It's A Pain, But Here's Why You *Need* To Keep Cutting Your Kid's Grapes In Half

I am a bit of a worrier. If there's something out there that can prevent worry, I will do it or use it. So when it comes to my children's food, I've always been very nervous about introducing foods, teaching them to feed themselves, and chopping or puréeing the heck out of their foods. This is especially true for the major choking hazards that are grapes. Unfortunately, they're also one of my kids' favorite foods. But, when should you stop cutting grapes in half for your kids? Because sending quartered grapes in my fourth grader's lunch box seems like it might garner some looks from his friends.

While it's tempting to be the mom who follows their child around with a pair of kitchen shears in their purse to cut up every last bite of food that enters their mouths, that's not really feasible. According to research, you can stop worrying as much after a child turns 5 years old. This, noted the scientists published in the International Journal of Injury Control and Safety Promotion, is the age when kids seem to grasp the need to thoroughly chew their foods, though they still benefit from the odd reminder from their parents to "slow down" and "chew well." But before your child hits 5, you need to still be slicing up those grapes into neatly edible quarters.

If I'm being honest, my daughter was pushing 7 before I stopped entirely. To this day, if I buy those huge globe grapes, they're getting sliced. Heck, I slice them for myself because it simply makes for a more pleasant eating experience. I get that it's a complete pain in the butt when you're trying to feed your kid, but it's better to be safe than sorry. According to the American Academy of Pediatrics (AAP), choking is one of the leading causes of death among children 3 years old and younger. But that period between 3 and 5 isn't perfect, as anyone with a threenager will loudly agree. Kids at that age are crap at sitting still and managing a meal without making a huge mess, so you know that being thorough with eating isn't a strong suit.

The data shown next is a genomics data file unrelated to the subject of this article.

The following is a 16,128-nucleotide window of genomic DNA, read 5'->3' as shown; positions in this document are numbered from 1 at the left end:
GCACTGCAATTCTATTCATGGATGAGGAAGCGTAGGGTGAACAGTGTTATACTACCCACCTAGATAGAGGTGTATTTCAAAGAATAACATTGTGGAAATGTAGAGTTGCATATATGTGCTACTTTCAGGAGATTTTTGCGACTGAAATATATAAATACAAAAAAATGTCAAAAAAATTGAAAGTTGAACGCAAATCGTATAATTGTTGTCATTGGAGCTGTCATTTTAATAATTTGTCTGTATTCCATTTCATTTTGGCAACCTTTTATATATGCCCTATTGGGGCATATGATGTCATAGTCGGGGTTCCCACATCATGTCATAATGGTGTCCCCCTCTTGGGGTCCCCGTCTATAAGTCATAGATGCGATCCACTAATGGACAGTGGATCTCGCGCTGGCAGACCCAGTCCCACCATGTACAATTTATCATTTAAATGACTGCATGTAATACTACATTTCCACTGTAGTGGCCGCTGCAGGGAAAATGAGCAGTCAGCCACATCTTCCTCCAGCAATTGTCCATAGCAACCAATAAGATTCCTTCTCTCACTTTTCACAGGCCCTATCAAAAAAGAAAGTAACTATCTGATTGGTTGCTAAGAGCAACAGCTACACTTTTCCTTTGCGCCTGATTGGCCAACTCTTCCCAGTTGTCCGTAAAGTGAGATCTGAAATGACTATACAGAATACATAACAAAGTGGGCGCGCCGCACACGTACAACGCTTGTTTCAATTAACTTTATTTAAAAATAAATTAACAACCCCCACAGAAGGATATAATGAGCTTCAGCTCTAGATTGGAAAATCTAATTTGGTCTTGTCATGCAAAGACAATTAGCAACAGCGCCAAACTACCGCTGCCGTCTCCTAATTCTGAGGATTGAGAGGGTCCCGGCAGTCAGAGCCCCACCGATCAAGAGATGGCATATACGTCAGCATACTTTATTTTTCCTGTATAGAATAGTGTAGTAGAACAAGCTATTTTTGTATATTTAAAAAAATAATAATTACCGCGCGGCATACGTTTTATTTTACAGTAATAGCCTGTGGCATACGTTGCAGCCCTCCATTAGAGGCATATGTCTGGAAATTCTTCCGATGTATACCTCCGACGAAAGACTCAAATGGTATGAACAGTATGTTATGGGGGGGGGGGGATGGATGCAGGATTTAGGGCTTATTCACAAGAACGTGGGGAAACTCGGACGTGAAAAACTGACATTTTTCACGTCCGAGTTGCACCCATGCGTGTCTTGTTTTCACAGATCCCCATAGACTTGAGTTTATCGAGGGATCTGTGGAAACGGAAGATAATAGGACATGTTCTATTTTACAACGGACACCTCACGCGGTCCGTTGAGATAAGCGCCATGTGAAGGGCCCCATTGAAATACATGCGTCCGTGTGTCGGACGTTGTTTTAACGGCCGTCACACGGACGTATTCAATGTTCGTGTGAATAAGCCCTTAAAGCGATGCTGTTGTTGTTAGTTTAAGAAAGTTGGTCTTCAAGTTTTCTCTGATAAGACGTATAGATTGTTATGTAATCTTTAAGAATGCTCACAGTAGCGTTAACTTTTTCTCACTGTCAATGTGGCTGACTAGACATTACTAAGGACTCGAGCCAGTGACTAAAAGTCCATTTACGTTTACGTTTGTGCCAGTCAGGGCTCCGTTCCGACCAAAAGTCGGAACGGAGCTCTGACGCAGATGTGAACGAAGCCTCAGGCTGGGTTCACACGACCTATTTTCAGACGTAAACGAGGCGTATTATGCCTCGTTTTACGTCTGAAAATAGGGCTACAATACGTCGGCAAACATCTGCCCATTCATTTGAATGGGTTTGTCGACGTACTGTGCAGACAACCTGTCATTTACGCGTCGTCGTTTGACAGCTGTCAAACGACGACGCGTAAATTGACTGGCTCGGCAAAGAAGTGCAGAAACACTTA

And the risk is very real. Children over age 4 can and do choke to death on grapes. That's why the AAP recommended that you should "cut foods such as grapes into small pieces and shapes that won’t block airways." I find that the easiest way to do this, especially if you're in a hurry, which, let's be honest, moms almost always are, is to use a tool specifically designed for the job, like this grape quarterer by OXO. It seems a silly tool, but trust me, there's nothing faster. It's especially good for people like me who have limited use of their hands.

I spoke to one of my son's speech and feeding therapists, Alex Kendrick, and asked her for an official cut-off date. She tells Romper that kids are simply too speedy and too busy to eat whole grapes. "Waiting until your littles are 5 or 6 is really best, and quartering is even better than cutting them in half." She admits this is a ginormous pain, but cautions, "you want the pieces small enough that they won't occlude the airway." Kendrick also notes that this timeframe should be extended if your child isn't a great chewer or has sensory issues. Like everything, much of it is dependent upon the individual child. "Some kids benefit from having their food in smaller portions for a longer period of time," she adds.

Kids like me apparently, because I love a good quartered grape. Pro tip, use the grape slicer for cherry tomatoes on your salad, too. You'll never go back. And it's just safer, isn't it? Safety first.